Many other state privacy laws have provisions about the use of personal information for automated decision-making, including Colorado’s Privacy Act.

FDA-regulated companies should be aware that use of personal information to either train AI algorithms or as used in any automated decision-making tools may be subject to one or more of these state laws. It is also important to note that even use of non-personal data (e.g., aggregated, de-identified data) may be subject to laws governing automated decision-making technology, particularly as these laws continue to emerge.

3. “AI Bill of Rights”

A handful of state legislatures have proposed laws that would establish an “AI Bill of Rights” for consumers. These laws focus primarily on addressing the risks associated with the commercial use of generative AI—which the FTC has also recognized at the federal level—as well as the other concerns discussed below. Oklahoma’s proposed AI Bill of Rights is one such example which grants, among other rights:

"The right to know when they are interacting with an artificial intelligence engine rather than a real person in an interaction where consequential information is exchanged; [...]
The right to know that any company which includes any of their personally identifiable information in an artificial intelligence model has implemented reasonable security measures for data privacy within the company's industry and conducts regular risk assessments to assess design, operational, and discrimination harm."

While these laws are concerned with the potential deception and harms that come with use of generative AI, they also address general privacy rights similar to some of the automated decision-making and privacy laws discussed above. FDA-regulated companies should take these laws into consideration when developing tools that use AI, particularly tools which are designed to interact with humans.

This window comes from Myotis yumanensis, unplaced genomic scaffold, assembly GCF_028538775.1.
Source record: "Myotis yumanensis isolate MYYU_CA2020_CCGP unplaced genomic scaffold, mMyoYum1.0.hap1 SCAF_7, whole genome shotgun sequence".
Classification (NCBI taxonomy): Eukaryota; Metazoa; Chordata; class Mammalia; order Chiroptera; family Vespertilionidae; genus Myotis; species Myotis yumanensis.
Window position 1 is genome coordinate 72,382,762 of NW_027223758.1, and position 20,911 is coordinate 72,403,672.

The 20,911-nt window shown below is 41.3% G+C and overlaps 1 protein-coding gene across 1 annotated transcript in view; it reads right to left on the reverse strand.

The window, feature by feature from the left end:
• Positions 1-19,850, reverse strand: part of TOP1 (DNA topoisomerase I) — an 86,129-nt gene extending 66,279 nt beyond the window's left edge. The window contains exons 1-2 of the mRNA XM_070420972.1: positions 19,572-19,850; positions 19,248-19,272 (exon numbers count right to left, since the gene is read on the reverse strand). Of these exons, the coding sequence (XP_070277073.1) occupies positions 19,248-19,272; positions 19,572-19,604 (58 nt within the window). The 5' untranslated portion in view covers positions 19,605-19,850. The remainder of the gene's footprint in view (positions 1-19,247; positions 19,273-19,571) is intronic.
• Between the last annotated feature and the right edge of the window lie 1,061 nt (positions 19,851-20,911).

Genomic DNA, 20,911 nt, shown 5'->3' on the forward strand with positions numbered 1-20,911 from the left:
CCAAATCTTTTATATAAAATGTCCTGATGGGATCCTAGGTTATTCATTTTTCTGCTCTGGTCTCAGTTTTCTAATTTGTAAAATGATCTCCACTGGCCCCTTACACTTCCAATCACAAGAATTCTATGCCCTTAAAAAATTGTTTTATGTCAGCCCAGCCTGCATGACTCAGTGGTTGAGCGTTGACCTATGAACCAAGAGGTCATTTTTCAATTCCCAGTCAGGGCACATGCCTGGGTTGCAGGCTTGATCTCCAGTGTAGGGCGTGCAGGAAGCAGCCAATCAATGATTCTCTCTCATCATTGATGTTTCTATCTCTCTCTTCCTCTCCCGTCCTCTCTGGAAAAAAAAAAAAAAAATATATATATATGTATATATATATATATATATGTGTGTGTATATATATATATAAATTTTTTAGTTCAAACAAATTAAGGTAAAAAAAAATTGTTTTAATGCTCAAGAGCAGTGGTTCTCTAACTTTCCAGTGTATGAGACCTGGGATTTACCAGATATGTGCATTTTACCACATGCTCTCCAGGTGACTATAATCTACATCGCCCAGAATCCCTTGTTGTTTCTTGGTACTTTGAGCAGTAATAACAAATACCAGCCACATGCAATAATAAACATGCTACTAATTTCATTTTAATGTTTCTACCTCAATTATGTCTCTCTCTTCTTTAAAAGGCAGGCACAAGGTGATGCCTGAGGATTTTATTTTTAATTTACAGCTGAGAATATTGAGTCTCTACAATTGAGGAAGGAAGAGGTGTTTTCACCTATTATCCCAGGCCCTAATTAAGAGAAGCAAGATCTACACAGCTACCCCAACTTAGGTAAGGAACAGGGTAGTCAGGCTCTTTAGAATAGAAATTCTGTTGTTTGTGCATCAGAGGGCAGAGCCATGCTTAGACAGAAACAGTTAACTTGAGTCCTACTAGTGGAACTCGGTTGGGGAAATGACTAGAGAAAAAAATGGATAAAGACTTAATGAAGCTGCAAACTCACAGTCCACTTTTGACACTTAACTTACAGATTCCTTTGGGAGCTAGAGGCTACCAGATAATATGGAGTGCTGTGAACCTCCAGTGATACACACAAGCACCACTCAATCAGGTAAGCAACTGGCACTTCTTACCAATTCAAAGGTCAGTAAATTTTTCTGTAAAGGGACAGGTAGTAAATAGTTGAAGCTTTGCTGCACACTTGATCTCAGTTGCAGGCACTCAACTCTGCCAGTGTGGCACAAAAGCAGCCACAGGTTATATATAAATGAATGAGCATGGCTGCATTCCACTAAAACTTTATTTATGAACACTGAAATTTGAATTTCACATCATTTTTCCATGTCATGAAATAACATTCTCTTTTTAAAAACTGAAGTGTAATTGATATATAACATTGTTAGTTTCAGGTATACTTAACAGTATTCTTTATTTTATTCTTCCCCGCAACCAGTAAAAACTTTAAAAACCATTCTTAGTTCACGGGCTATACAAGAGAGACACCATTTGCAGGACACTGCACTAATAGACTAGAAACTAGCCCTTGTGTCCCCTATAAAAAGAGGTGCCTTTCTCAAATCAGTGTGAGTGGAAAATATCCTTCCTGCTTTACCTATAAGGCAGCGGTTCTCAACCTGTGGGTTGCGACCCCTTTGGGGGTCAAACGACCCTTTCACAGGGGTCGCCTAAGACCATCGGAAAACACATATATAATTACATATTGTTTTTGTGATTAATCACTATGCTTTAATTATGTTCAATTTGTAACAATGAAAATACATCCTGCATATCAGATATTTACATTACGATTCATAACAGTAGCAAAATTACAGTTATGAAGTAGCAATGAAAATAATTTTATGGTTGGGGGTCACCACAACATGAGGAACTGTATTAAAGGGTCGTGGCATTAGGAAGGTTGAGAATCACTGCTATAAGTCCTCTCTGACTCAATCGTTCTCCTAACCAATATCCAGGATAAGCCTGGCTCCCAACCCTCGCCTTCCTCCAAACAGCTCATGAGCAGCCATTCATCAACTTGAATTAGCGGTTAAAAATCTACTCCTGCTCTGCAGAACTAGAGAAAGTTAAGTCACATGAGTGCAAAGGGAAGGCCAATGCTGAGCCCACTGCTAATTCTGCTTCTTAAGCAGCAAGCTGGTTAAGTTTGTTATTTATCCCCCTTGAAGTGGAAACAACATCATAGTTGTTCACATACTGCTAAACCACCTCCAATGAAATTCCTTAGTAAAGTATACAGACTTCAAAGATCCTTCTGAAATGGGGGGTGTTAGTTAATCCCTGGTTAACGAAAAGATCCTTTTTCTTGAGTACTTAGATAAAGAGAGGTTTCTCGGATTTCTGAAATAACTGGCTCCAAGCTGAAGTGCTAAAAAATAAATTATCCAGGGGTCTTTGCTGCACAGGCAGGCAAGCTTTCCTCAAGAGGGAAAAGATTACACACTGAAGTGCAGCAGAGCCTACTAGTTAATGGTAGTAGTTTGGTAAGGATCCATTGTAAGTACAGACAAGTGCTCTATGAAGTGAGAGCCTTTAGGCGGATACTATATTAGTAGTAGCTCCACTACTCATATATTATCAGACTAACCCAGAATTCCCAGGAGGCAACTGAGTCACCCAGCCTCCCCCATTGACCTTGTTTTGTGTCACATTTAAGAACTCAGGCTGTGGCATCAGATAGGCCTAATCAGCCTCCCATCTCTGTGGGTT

Wait and See

A number of states have taken a more tentative approach. This state-level AI legislation focuses on creating AI working groups rather than legislating directly on the topic. These bills aim to establish commissions, agencies or other administrative bodies or task forces that will have responsibility for determining how best to address the various consumer, employment, privacy and other risks posed by the commercial use of AI. These states may consider laws already on the books (e.g., addressing privacy, anti-discrimination, consumer protection, cybersecurity, among others) as potentially sufficient to address AI concerns or are waiting for further developments to act more decisively. One example is this proposed Massachusetts bill (Bill S. 2539), which would create a “Cybersecurity Control Board” with powers to formulate, propose, adopt and amend rules and regulations relating to cybersecurity including artificial intelligence.


FDA-regulated companies should proactively evaluate their approach to AI, whether it’s assessing use of personal information for AI training, developing and using automated decision-making tools in a lawful manner, crafting policies on the use of generative AI, assessing services purchased from vendors, or ensuring compliant products or services being developed by the company. If you have questions about AI, we invite you to contact us for more information.